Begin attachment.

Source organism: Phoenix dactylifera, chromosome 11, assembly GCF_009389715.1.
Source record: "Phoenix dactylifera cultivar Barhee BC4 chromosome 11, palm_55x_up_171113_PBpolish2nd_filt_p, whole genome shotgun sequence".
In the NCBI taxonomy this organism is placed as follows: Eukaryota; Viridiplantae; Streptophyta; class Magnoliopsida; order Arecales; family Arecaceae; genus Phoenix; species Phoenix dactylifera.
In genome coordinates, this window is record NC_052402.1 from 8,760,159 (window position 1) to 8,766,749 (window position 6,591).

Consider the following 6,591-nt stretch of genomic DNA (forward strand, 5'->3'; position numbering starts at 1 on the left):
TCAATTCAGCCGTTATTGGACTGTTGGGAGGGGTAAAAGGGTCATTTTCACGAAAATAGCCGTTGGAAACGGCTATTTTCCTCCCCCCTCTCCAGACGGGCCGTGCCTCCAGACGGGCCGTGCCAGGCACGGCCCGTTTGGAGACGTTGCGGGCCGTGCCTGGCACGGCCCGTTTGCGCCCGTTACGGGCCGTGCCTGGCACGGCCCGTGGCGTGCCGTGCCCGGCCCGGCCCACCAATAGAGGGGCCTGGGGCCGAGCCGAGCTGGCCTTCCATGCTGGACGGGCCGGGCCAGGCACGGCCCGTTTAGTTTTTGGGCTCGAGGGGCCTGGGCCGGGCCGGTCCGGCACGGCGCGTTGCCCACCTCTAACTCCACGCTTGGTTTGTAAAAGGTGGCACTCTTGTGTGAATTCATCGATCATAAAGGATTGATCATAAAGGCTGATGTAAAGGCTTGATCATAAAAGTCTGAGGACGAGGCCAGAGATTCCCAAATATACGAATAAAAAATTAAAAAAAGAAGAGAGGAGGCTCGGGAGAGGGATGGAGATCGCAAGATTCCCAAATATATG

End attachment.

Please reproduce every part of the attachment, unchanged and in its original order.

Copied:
Source organism: Phoenix dactylifera, chromosome 11, assembly GCF_009389715.1.
Source record: "Phoenix dactylifera cultivar Barhee BC4 chromosome 11, palm_55x_up_171113_PBpolish2nd_filt_p, whole genome shotgun sequence".
In the NCBI taxonomy this organism is placed as follows: Eukaryota; Viridiplantae; Streptophyta; class Magnoliopsida; order Arecales; family Arecaceae; genus Phoenix; species Phoenix dactylifera.
In genome coordinates, this window is record NC_052402.1 from 8,760,159 (window position 1) to 8,766,749 (window position 6,591).

Consider the following 6,591-nt stretch of genomic DNA (forward strand, 5'->3'; position numbering starts at 1 on the left):
TCAATTCAGCCGTTATTGGACTGTTGGGAGGGGTAAAAGGGTCATTTTCACGAAAATAGCCGTTGGAAACGGCTATTTTCCTCCCCCCTCTCCAGACGGGCCGTGCCTCCAGACGGGCCGTGCCAGGCACGGCCCGTTTGGAGACGTTGCGGGCCGTGCCTGGCACGGCCCGTTTGCGCCCGTTACGGGCCGTGCCTGGCACGGCCCGTGGCGTGCCGTGCCCGGCCCGGCCCACCAATAGAGGGGCCTGGGGCCGAGCCGAGCTGGCCTTCCATGCTGGACGGGCCGGGCCAGGCACGGCCCGTTTAGTTTTTGGGCTCGAGGGGCCTGGGCCGGGCCGGTCCGGCACGGCGCGTTGCCCACCTCTAACTCCACGCTTGGTTTGTAAAAGGTGGCACTCTTGTGTGAATTCATCGATCATAAAGGATTGATCATAAAGGCTGATGTAAAGGCTTGATCATAAAAGTCTGAGGACGAGGCCAGAGATTCCCAAATATACGAATAAAAAATTAAAAAAAGAAGAGAGGAGGCTCGGGAGAGGGATGGAGATCGCAAGATTCCCAAATATATG